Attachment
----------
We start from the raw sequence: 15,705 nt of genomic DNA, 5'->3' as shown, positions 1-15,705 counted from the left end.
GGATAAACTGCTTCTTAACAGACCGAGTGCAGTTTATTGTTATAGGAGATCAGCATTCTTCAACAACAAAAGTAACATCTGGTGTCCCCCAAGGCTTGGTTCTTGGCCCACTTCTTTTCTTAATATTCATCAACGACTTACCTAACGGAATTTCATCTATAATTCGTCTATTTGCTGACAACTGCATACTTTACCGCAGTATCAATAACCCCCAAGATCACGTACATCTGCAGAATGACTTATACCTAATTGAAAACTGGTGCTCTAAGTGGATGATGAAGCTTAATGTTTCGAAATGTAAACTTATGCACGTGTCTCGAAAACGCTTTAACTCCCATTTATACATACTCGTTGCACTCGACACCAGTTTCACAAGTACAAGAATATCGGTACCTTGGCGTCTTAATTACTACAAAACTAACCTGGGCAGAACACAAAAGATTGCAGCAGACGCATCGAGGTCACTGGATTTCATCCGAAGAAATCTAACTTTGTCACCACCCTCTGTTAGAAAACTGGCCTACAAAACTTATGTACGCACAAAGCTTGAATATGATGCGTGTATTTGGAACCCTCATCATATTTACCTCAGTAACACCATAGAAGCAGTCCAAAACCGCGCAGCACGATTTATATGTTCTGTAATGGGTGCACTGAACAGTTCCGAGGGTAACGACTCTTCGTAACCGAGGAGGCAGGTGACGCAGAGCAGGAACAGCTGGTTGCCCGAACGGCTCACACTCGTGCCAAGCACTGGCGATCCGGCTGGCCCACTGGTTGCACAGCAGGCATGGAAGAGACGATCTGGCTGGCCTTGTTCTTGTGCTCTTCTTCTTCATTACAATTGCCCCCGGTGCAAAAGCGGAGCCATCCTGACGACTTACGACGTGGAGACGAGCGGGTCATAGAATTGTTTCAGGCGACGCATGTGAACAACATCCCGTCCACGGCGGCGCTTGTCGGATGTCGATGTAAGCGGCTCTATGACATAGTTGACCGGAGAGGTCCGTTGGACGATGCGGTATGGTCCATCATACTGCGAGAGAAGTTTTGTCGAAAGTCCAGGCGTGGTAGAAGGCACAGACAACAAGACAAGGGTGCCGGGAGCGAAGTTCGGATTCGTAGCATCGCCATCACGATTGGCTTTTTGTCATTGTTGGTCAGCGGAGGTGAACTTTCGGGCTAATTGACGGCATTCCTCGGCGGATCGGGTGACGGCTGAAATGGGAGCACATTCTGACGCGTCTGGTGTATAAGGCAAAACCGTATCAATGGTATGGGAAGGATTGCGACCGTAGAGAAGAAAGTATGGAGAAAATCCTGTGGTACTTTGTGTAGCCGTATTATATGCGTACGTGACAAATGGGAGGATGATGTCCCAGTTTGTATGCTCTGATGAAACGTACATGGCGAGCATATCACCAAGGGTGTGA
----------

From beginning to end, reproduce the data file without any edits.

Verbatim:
We start from the raw sequence: 15,705 nt of genomic DNA, 5'->3' as shown, positions 1-15,705 counted from the left end.
GGATAAACTGCTTCTTAACAGACCGAGTGCAGTTTATTGTTATAGGAGATCAGCATTCTTCAACAACAAAAGTAACATCTGGTGTCCCCCAAGGCTTGGTTCTTGGCCCACTTCTTTTCTTAATATTCATCAACGACTTACCTAACGGAATTTCATCTATAATTCGTCTATTTGCTGACAACTGCATACTTTACCGCAGTATCAATAACCCCCAAGATCACGTACATCTGCAGAATGACTTATACCTAATTGAAAACTGGTGCTCTAAGTGGATGATGAAGCTTAATGTTTCGAAATGTAAACTTATGCACGTGTCTCGAAAACGCTTTAACTCCCATTTATACATACTCGTTGCACTCGACACCAGTTTCACAAGTACAAGAATATCGGTACCTTGGCGTCTTAATTACTACAAAACTAACCTGGGCAGAACACAAAAGATTGCAGCAGACGCATCGAGGTCACTGGATTTCATCCGAAGAAATCTAACTTTGTCACCACCCTCTGTTAGAAAACTGGCCTACAAAACTTATGTACGCACAAAGCTTGAATATGATGCGTGTATTTGGAACCCTCATCATATTTACCTCAGTAACACCATAGAAGCAGTCCAAAACCGCGCAGCACGATTTATATGTTCTGTAATGGGTGCACTGAACAGTTCCGAGGGTAACGACTCTTCGTAACCGAGGAGGCAGGTGACGCAGAGCAGGAACAGCTGGTTGCCCGAACGGCTCACACTCGTGCCAAGCACTGGCGATCCGGCTGGCCCACTGGTTGCACAGCAGGCATGGAAGAGACGATCTGGCTGGCCTTGTTCTTGTGCTCTTCTTCTTCATTACAATTGCCCCCGGTGCAAAAGCGGAGCCATCCTGACGACTTACGACGTGGAGACGAGCGGGTCATAGAATTGTTTCAGGCGACGCATGTGAACAACATCCCGTCCACGGCGGCGCTTGTCGGATGTCGATGTAAGCGGCTCTATGACATAGTTGACCGGAGAGGTCCGTTGGACGATGCGGTATGGTCCATCATACTGCGAGAGAAGTTTTGTCGAAAGTCCAGGCGTGGTAGAAGGCACAGACAACAAGACAAGGGTGCCGGGAGCGAAGTTCGGATTCGTAGCATCGCCATCACGATTGGCTTTTTGTCATTGTTGGTCAGCGGAGGTGAACTTTCGGGCTAATTGACGGCATTCCTCGGCGGATCGGGTGACGGCTGAAATGGGAGCACATTCTGACGCGTCTGGTGTATAAGGCAAAACCGTATCAATGGTATGGGAAGGATTGCGACCGTAGAGAAGAAAGTATGGAGAAAATCCTGTGGTACTTTGTGTAGCCGTATTATATGCGTACGTGACAAATGGGAGGATGATGTCCCAGTTTGTATGCTCTGATGAAACGTACATGGCGAGCATATCACCAAGGGTGTGA